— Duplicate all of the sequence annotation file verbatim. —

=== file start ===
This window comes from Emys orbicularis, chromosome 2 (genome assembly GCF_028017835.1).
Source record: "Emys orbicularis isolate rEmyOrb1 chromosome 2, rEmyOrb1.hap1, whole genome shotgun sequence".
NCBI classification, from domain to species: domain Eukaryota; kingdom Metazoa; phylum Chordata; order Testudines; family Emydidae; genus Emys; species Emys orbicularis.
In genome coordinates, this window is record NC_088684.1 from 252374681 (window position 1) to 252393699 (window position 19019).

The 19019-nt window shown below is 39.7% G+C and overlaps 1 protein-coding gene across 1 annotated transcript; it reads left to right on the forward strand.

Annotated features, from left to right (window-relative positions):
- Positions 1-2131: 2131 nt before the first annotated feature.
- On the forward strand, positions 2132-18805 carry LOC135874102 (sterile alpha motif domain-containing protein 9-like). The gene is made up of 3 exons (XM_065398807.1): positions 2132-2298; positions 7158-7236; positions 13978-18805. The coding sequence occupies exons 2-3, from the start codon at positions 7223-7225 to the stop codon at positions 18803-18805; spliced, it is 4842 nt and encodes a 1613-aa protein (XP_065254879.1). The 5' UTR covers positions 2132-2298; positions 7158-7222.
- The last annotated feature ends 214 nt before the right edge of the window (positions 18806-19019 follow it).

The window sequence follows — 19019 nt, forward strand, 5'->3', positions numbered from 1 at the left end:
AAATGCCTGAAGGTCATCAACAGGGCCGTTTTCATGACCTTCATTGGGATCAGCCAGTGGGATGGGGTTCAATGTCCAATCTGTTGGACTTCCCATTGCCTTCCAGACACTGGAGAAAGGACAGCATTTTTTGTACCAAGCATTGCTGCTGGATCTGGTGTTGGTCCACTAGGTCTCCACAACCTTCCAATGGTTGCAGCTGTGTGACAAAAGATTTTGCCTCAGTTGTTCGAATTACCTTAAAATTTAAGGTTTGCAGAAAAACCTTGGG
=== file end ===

This window comes from Emys orbicularis, chromosome 2 (genome assembly GCF_028017835.1).
Source record: "Emys orbicularis isolate rEmyOrb1 chromosome 2, rEmyOrb1.hap1, whole genome shotgun sequence".
NCBI classification, from domain to species: domain Eukaryota; kingdom Metazoa; phylum Chordata; order Testudines; family Emydidae; genus Emys; species Emys orbicularis.
In genome coordinates, this window is record NC_088684.1 from 252374681 (window position 1) to 252393699 (window position 19019).

The 19019-nt window shown below is 39.7% G+C and overlaps 1 protein-coding gene across 1 annotated transcript; it reads left to right on the forward strand.

Annotated features, from left to right (window-relative positions):
- Positions 1-2131: 2131 nt before the first annotated feature.
- On the forward strand, positions 2132-18805 carry LOC135874102 (sterile alpha motif domain-containing protein 9-like). The gene is made up of 3 exons (XM_065398807.1): positions 2132-2298; positions 7158-7236; positions 13978-18805. The coding sequence occupies exons 2-3, from the start codon at positions 7223-7225 to the stop codon at positions 18803-18805; spliced, it is 4842 nt and encodes a 1613-aa protein (XP_065254879.1). The 5' UTR covers positions 2132-2298; positions 7158-7222.
- The last annotated feature ends 214 nt before the right edge of the window (positions 18806-19019 follow it).

The window sequence follows — 19019 nt, forward strand, 5'->3', positions numbered from 1 at the left end:
AAATGCCTGAAGGTCATCAACAGGGCCGTTTTCATGACCTTCATTGGGATCAGCCAGTGGGATGGGGTTCAATGTCCAATCTGTTGGACTTCCCATTGCCTTCCAGACACTGGAGAAAGGACAGCATTTTTTGTACCAAGCATTGCTGCTGGATCTGGTGTTGGTCCACTAGGTCTCCACAACCTTCCAATGGTTGCAGCTGTGTGACAAAAGATTTTGCCTCAGTTGTTCGAATTACCTTAAAATTTAAGGTTTGCAGAAAAACCTTGGG